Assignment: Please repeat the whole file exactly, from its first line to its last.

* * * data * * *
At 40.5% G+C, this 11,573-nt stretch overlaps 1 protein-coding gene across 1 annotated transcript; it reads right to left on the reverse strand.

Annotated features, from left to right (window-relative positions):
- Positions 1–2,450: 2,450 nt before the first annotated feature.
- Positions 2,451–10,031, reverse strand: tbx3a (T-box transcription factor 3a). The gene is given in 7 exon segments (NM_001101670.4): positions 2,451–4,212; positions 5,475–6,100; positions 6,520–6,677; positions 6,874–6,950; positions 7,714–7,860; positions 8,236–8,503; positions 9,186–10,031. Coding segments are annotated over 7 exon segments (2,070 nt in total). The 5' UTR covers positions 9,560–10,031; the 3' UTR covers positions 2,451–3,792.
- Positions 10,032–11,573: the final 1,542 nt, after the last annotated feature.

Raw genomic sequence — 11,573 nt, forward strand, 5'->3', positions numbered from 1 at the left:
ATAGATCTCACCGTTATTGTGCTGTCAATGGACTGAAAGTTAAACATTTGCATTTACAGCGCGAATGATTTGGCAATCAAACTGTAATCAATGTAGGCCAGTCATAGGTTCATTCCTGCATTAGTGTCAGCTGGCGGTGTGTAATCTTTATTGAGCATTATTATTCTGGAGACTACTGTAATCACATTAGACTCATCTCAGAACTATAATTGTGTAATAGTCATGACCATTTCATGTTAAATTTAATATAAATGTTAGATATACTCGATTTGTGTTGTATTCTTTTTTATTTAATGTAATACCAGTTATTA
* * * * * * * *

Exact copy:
At 40.5% G+C, this 11,573-nt stretch overlaps 1 protein-coding gene across 1 annotated transcript; it reads right to left on the reverse strand.

Annotated features, from left to right (window-relative positions):
- Positions 1–2,450: 2,450 nt before the first annotated feature.
- Positions 2,451–10,031, reverse strand: tbx3a (T-box transcription factor 3a). The gene is given in 7 exon segments (NM_001101670.4): positions 2,451–4,212; positions 5,475–6,100; positions 6,520–6,677; positions 6,874–6,950; positions 7,714–7,860; positions 8,236–8,503; positions 9,186–10,031. Coding segments are annotated over 7 exon segments (2,070 nt in total). The 5' UTR covers positions 9,560–10,031; the 3' UTR covers positions 2,451–3,792.
- Positions 10,032–11,573: the final 1,542 nt, after the last annotated feature.

Raw genomic sequence — 11,573 nt, forward strand, 5'->3', positions numbered from 1 at the left:
ATAGATCTCACCGTTATTGTGCTGTCAATGGACTGAAAGTTAAACATTTGCATTTACAGCGCGAATGATTTGGCAATCAAACTGTAATCAATGTAGGCCAGTCATAGGTTCATTCCTGCATTAGTGTCAGCTGGCGGTGTGTAATCTTTATTGAGCATTATTATTCTGGAGACTACTGTAATCACATTAGACTCATCTCAGAACTATAATTGTGTAATAGTCATGACCATTTCATGTTAAATTTAATATAAATGTTAGATATACTCGATTTGTGTTGTATTCTTTTTTATTTAATGTAATACCAGTTATTA